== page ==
In particular, I would like to emphasize that it was never intended that the three options put forward in the consultation document should be considered the only possibilities: rather, they were supposed to be models to stimulate ideas and discussion. As such, please pay particular attention to Q4 in the consultation questionnaire, “Do you have any other options you would like to put forward?”, to present any significantly different and original approaches, which will be welcomed by the Panel.

    As far as I have been able to ascertain, there really is no hidden agenda here of STFC looking for community support for a particular pre-ordained solution; they really are looking for a better way to distribute this funding.

    The only real worry in STFC’s current perspective is that they are also under huge pressure to make swingeing cuts in their administrative budget, so they are not going to be in a position to implement anything at all burdensome, no matter how desirable from our perspective.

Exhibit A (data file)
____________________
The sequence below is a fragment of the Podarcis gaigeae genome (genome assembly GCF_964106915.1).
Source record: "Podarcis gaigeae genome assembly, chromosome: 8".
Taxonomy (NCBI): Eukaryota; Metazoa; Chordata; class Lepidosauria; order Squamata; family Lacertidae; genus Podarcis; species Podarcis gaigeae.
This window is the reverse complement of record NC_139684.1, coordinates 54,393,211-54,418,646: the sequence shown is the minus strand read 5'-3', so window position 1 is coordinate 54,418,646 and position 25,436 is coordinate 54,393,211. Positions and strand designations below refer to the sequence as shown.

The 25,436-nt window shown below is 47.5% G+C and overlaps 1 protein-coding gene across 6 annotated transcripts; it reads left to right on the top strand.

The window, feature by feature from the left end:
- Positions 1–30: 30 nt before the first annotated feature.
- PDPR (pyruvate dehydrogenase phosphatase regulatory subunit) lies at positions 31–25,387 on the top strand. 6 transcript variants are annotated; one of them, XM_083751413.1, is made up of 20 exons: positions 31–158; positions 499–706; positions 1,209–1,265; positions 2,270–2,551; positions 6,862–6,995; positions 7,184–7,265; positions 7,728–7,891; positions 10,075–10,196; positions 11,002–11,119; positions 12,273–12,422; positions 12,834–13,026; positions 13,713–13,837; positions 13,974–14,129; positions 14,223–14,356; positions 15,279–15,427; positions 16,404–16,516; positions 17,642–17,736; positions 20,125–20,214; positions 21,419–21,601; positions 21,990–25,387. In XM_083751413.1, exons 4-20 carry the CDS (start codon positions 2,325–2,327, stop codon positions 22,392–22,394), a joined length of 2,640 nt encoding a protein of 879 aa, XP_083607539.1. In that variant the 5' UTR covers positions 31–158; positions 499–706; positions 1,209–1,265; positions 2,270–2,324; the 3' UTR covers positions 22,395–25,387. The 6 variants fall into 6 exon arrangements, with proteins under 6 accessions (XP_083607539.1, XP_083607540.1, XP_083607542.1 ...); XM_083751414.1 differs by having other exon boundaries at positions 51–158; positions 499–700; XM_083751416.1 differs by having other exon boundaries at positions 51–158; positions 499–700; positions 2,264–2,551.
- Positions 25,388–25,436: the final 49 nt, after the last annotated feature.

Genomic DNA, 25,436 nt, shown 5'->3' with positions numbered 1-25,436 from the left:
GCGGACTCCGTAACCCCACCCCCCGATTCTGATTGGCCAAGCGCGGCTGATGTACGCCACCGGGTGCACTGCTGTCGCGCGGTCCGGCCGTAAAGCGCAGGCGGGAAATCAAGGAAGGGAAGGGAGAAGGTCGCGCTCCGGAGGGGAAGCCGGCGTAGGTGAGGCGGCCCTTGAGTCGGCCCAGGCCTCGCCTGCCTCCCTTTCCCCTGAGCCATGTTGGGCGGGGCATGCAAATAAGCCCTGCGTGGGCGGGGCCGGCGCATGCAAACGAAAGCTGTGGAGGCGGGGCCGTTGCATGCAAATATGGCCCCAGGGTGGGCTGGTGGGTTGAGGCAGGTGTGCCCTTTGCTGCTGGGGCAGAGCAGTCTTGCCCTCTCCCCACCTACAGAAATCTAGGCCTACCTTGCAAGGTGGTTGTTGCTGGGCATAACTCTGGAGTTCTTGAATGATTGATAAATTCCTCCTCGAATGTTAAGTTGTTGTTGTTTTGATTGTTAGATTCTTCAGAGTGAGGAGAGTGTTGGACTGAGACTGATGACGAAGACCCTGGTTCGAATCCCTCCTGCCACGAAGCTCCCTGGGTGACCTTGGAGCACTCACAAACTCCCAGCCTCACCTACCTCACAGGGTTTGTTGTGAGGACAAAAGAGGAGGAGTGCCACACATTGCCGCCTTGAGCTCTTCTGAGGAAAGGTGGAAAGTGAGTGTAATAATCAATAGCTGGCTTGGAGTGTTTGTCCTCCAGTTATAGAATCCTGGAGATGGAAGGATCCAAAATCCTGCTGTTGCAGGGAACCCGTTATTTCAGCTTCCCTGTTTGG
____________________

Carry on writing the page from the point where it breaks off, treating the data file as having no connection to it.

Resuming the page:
5. ian smail says:

    precisely where do STFC think they can save money in the administration of astronomy grants and how much (ie is it going to actually save enough money to justify the change)?

    i thought we are talking about a couple of warm bodies in swindon… at least those are the only people i’ve ever seen/interacted with over 7 years on the grants panel. so its not like there is a massive army of people. thus i can’t see how any changed model will result in a more efficient system (even doing away with peer review wouldn’t make a significant saving).

    if savings need to be made then they could start with “shared services”. or based on richard’s previous statements it would seem that one way for STFC to save money would be to require ISIS/CLF/Diamond users to pay their own T&S.

    • John Womersley says: